It is how we try to do theology here.  We listen to each other.  Christians, pagans, and atheists really can get along, and form an awesome religious community together.  So why can’t Democrats, Republicans, Greens, and Libertarians get along in the political sphere?

In this congregation we need radical visionaries willing to take some risks, but we also need fiscally conservative financial stewards.  Our country needs more people willing to listen to others, whatever their party affiliation.

I believe there is an important role for religion in politics. Gandhi said that “those who say that religion has nothing to do with politics do not know what religion means.”

Gandhi was a Hindu, but the Judeo-Christian tradition is also full of calls for the faithful to be engaged in social and political issues.  To love all of creation, but in particular to be concerned for those who have the least power in the wider culture.

Virtually all of the Biblical prophets spoke out for justice for the weak, for the poor, and for the oppressed.

From the prophet Amos who said let justice roll down like waters, to Isaiah who said that the spirit of God sent him to bring good news to the oppressed, to the prophet Jesus who told us to feed the hungry and clothe the naked, and to, in modern times, the Rev. Dr. Martin Luther King who led a faith based movement against racial discrimination, the religious voice has been a powerful and important one.

That is the prophetic tradition, and one that I think Unitarian Universalism identifies with very strongly.  We have always spoken out against unjust laws and argued for just ones.  From opposing the fugitive slave act to working with Black Lives Matter, we have been a tradition that championed the rights of the oppressed.  Respect for the inherent dignity of all is our first principle.  The key here is that this prophetic tradition is about religion and religious people working to protect the weak, to enhance life, to care for all of creation.  This type of religious activism serves democracy well because it is fundamentally about caring, respect, and love.  It is not about restriction and punishment.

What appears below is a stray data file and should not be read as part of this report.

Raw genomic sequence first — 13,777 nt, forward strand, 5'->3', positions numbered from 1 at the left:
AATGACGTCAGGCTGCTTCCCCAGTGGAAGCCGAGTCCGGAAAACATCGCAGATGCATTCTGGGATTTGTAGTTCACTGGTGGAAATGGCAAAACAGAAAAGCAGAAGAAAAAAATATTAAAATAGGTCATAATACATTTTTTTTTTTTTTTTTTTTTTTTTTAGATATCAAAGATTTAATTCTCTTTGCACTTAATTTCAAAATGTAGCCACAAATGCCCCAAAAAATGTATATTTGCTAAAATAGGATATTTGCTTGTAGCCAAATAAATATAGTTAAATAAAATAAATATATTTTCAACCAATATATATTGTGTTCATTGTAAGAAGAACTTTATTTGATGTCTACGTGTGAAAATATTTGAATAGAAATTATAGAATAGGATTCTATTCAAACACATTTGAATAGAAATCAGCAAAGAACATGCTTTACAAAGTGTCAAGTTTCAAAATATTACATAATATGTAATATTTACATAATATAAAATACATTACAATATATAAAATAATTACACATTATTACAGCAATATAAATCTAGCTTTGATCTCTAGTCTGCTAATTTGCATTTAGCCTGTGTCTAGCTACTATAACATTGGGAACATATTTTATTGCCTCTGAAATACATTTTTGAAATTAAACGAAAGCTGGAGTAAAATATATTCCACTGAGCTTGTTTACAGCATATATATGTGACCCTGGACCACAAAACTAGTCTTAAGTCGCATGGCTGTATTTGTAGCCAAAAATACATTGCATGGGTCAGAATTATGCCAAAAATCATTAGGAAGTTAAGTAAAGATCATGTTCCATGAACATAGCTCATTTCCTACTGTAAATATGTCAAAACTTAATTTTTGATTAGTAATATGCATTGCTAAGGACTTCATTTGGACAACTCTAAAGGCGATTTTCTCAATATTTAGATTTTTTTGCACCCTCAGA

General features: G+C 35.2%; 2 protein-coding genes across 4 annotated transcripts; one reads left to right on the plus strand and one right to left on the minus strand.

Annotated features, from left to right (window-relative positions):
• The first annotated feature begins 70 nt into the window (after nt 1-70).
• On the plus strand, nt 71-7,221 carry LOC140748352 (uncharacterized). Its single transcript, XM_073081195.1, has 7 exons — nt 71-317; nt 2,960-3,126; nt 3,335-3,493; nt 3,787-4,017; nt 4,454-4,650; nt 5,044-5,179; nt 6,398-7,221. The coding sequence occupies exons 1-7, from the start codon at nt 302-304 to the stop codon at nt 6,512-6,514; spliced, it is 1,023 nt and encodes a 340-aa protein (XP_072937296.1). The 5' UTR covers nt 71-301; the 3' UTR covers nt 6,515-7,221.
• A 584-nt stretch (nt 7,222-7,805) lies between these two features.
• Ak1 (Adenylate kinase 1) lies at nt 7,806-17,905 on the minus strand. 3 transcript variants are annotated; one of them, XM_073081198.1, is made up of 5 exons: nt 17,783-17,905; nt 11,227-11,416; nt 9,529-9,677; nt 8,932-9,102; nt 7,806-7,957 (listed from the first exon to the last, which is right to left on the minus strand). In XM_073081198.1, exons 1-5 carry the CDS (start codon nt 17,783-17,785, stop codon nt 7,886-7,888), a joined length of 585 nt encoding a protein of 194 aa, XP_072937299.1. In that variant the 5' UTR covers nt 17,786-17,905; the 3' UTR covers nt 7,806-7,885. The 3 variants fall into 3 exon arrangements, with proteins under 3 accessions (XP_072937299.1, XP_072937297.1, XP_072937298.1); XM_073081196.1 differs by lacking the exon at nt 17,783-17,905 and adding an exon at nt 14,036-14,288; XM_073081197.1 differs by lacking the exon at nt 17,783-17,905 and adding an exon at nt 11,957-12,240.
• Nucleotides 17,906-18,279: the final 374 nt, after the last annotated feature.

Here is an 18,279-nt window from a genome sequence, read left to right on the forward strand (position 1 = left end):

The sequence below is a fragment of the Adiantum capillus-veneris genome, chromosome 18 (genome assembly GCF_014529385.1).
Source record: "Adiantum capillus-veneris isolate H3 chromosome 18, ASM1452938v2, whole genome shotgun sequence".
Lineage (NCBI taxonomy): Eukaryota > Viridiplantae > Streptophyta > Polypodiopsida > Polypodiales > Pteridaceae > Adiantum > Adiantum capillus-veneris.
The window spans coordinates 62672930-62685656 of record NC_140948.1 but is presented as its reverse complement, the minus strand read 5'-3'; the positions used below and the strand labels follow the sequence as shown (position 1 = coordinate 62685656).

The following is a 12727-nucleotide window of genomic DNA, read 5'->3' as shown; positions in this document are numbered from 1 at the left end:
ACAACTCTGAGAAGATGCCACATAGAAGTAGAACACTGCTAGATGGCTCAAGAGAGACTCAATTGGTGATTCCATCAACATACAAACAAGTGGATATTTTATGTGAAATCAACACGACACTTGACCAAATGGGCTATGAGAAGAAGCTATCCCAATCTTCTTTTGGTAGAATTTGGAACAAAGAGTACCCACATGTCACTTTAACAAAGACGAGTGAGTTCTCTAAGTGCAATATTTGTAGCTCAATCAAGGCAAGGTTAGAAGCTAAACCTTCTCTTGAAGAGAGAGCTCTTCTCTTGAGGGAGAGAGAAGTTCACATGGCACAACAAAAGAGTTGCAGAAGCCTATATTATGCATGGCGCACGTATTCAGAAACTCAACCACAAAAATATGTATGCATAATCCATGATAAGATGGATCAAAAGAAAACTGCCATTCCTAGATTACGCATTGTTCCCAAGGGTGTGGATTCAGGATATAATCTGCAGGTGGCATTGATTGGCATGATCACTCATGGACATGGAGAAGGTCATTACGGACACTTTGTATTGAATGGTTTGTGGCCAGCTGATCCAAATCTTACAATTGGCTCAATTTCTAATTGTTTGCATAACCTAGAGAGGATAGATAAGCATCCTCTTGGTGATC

There is another Biblical tradition, however, one that most of the prophets I listed above were in direct opposition to.  There is also a priestly tradition that focused on religious laws. The scribes and Pharisees that took Jesus to task for violating the law were a part of that tradition.  Leviticus, with its long list of rules, many of which are a little weird to our modern sensibilities, is another example.

This priestly tradition is very dangerous to democracy, I think, especially when it argues that religious laws should be enforced by the state.

Some Muslim countries follow Sharia law, and most Americans find that appalling, but Leviticus is the primary reason that gay, lesbian, bisexual and transgender people still do not have full civil rights in this country.

It is one thing to follow your religious values by asking for help for the vulnerable, and it is quite another to ask the state to promote your religious values over those of others and to create legislation to ensure that it is your rules that are followed.

So what do we do?  How to we hold on to hope?

I love the following poem by ee cummings.

It is called “dive for dreams,”

Dive for dreams
Or a slogan may topple you
(trees are their roots
and wind is wind)

trust your heart
if the seas catch fire
(and live by love
though the stars walk backward)

honour the past
but welcome the future
(and dance your death
away at this wedding)

Dive deep for your dreams, trust your heart.  Live by love though the stars walk backward. No matter what happens on Tuesday, there will be work for us to do. Love can guide us on our way. Amen and Blessed Be.